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'It Makes Me Cry Every Time.' Couple Helps Eagles Return To The Wild Healthy And Strong

Lola and Rick Nicholson built the hack tower with the help of volunteers and Duke Energy, which provided the transmission poles. (Lindsey Wright, WFIU/WTIU News)

The resurgence of bald eagles in the U.S. is considered a major success story.

For decades the birds were on the Endangered Species List. In 2007, they were delisted, and since then their numbers have continued to grow.

New federal protections as well as declining levels of some chemicals in the environment have helped. But part of the credit also goes to people who help rehabilitate the birds if something happens to them, and then re-acclimate them to the wild.

An eagle hacking tower, nicknamed Friendship tower, sits on a highly secluded part of Lola and Rick Nicholson’s property. Seventeen feet in the air, surrounded by trees and a large pond; not a bad view.

view-from-tower.jpg
The eagle hack tower sits 17 feet off the ground and overlooks a large pond and surrounding trees. (Lindsey Wright, WFIU/WTIU News)

The couple constructed it last summer with the help of a number of volunteers. Duke Energy provided the transmission poles for the tower. 

It has two large wooden cages where eagles come to stay after spending time at a rehabilitation center.

"The raptor centers are starting to feel the impact of birds that are in trouble," Lola Nicholson says. "They used to have zero eagles, then last year they had seven in Brown County that had been injured or sick."

Nicholson is the animal control officer for the Lawrence County Sheriff's Department, and she's been an animal lover her entire life.   

The goal is to reintroduce the eagles to the wild over the course of a week or two. The tower allows the birds to get away from people and soak up the nature.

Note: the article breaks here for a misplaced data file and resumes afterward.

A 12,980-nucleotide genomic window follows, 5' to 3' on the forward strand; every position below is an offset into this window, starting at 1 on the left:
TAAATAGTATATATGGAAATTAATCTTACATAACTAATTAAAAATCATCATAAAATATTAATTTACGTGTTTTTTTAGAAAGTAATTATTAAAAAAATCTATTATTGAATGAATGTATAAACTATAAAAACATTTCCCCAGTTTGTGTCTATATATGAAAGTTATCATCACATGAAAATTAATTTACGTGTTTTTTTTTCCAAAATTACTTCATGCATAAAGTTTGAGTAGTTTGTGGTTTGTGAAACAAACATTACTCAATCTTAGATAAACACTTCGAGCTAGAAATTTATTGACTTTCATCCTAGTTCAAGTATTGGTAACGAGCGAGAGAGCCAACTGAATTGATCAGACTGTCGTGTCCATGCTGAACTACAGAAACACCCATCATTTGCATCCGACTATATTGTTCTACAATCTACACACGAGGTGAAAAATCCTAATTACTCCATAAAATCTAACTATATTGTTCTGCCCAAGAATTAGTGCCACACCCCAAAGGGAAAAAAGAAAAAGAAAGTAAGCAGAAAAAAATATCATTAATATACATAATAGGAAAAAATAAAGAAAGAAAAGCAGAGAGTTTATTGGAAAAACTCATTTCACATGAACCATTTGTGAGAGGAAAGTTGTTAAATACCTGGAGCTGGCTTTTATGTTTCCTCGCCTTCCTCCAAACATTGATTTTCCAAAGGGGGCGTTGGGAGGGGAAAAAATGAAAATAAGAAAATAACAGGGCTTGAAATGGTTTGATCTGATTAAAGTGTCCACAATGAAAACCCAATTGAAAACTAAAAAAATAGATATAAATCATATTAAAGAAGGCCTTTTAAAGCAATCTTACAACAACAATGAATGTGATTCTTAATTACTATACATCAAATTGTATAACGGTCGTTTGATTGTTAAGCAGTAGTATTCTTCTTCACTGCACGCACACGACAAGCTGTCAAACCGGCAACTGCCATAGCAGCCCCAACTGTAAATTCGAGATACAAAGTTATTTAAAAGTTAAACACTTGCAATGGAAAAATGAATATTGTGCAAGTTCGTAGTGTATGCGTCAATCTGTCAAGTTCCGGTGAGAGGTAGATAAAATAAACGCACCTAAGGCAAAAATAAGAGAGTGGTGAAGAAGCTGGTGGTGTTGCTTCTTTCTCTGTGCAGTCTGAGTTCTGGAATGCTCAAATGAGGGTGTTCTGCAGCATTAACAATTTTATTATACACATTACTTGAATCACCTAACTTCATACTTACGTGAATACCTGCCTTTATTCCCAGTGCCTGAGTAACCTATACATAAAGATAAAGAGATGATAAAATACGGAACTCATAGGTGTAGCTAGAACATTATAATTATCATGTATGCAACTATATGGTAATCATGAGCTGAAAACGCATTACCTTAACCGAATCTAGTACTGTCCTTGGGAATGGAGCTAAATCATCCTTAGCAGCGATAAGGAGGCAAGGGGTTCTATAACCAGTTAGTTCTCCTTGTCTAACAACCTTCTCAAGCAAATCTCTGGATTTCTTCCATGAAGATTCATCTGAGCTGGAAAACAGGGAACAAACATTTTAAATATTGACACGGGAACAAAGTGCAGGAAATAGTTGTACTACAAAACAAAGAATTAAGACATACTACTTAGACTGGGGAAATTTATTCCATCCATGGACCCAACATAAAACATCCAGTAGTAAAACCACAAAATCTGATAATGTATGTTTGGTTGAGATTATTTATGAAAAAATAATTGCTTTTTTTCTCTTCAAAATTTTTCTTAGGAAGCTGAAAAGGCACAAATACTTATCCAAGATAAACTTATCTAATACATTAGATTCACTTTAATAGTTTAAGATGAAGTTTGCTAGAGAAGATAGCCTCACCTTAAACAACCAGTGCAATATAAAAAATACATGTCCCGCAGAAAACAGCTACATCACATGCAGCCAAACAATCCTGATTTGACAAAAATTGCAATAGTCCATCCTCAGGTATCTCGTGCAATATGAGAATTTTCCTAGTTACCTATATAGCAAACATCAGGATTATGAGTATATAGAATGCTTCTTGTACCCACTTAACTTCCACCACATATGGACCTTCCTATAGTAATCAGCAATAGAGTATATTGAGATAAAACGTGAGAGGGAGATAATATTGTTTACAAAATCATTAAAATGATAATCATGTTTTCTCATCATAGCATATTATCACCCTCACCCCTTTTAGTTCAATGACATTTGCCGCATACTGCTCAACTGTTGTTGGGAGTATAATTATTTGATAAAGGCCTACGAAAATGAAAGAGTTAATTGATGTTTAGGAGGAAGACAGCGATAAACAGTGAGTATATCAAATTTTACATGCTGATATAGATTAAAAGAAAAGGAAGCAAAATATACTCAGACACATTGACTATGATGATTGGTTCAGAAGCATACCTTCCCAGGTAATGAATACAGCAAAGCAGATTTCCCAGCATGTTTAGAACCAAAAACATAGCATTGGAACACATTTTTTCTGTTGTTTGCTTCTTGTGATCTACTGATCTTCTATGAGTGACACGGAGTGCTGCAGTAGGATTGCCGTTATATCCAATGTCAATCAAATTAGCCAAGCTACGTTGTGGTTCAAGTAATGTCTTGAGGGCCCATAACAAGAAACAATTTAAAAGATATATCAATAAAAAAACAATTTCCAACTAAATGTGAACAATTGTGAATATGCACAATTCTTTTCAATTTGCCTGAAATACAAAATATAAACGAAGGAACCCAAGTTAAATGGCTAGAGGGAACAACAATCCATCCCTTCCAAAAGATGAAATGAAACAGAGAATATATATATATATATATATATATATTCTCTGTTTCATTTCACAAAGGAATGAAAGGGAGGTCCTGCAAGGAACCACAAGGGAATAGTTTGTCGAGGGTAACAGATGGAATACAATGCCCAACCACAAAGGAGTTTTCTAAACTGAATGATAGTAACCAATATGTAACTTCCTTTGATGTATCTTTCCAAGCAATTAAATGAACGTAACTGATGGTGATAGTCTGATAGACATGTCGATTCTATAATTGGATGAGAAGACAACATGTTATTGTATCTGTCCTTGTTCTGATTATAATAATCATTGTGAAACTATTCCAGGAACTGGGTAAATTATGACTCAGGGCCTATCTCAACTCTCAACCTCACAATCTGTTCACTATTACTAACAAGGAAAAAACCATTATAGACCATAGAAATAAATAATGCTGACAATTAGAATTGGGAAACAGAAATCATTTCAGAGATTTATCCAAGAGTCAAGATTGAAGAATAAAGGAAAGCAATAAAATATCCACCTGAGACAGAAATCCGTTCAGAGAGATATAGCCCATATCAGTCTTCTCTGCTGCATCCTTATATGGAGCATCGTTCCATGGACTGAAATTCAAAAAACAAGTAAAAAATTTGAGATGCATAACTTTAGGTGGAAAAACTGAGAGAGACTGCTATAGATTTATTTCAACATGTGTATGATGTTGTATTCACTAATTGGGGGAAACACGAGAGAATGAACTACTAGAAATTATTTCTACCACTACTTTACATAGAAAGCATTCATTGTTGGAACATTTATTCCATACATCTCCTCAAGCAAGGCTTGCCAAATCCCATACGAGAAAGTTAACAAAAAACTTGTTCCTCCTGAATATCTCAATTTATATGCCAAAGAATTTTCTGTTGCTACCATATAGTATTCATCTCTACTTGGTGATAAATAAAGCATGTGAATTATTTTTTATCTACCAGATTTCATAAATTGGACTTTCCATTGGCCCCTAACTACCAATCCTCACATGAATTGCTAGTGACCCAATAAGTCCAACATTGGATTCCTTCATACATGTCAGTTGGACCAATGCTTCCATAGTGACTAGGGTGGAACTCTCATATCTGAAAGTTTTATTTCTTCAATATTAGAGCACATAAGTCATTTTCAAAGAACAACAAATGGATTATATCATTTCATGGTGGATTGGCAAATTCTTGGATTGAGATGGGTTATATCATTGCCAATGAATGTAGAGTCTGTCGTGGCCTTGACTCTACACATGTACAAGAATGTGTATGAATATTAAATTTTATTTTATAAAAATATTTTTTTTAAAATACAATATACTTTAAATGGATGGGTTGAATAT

Nicholson says the tower is the only one currently operating in the state.

A handful of cameras, operating on solar power, surround the tower. They allow the Nicholsons to monitor the birds 24-7, so they can keep them safe.

"They let us know when they’re ready. They get very active, they’re very flighty," she says. "And when they get to that point and we know they’re good and healthy and they’re filled up with food, we open the door and let them leave on their own." 

eagle-hacking-tower0099_01.mxf.00_00_07_10.still001.jpg
The tower has two large wooden cages where the eagles stay for a week or two. (Lindsey Wright, WFIU/WTIU News)

Nicholson says people cause the majority of problems eagles run into, so she feels an obligation to help as much as possible. So far, they’ve released five eagles and some owls from the tower.

"It makes me cry every time," she says. "People have gotten to the point where they laugh at me because it does, it’s such a joyful feeling."

Nicholson says they put out food on perch poles, so the eagles know they have a place to come back to if they still need a little help.

The Nicholsons hope to allow the public to watch the eagles through some kind of video feed in the future.

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